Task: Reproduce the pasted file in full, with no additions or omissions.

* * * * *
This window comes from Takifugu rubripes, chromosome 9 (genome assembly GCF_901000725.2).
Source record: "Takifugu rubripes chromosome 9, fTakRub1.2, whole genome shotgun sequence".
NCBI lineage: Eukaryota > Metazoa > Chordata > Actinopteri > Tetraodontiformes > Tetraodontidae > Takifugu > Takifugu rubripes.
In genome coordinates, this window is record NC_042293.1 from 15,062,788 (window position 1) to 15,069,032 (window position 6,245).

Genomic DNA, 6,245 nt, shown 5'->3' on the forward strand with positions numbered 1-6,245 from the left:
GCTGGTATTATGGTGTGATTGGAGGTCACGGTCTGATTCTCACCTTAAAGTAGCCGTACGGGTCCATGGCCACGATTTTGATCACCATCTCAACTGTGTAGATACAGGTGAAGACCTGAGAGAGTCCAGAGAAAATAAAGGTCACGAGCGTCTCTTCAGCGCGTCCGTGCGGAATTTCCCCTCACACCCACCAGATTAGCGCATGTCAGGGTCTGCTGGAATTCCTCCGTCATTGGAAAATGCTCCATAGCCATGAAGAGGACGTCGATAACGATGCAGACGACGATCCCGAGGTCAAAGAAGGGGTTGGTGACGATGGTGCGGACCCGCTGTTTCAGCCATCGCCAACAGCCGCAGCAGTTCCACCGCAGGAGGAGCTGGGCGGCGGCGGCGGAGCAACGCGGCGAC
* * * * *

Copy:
This window comes from Takifugu rubripes, chromosome 9 (genome assembly GCF_901000725.2).
Source record: "Takifugu rubripes chromosome 9, fTakRub1.2, whole genome shotgun sequence".
NCBI lineage: Eukaryota > Metazoa > Chordata > Actinopteri > Tetraodontiformes > Tetraodontidae > Takifugu > Takifugu rubripes.
In genome coordinates, this window is record NC_042293.1 from 15,062,788 (window position 1) to 15,069,032 (window position 6,245).

Genomic DNA, 6,245 nt, shown 5'->3' on the forward strand with positions numbered 1-6,245 from the left:
GCTGGTATTATGGTGTGATTGGAGGTCACGGTCTGATTCTCACCTTAAAGTAGCCGTACGGGTCCATGGCCACGATTTTGATCACCATCTCAACTGTGTAGATACAGGTGAAGACCTGAGAGAGTCCAGAGAAAATAAAGGTCACGAGCGTCTCTTCAGCGCGTCCGTGCGGAATTTCCCCTCACACCCACCAGATTAGCGCATGTCAGGGTCTGCTGGAATTCCTCCGTCATTGGAAAATGCTCCATAGCCATGAAGAGGACGTCGATAACGATGCAGACGACGATCCCGAGGTCAAAGAAGGGGTTGGTGACGATGGTGCGGACCCGCTGTTTCAGCCATCGCCAACAGCCGCAGCAGTTCCACCGCAGGAGGAGCTGGGCGGCGGCGGCGGAGCAACGCGGCGAC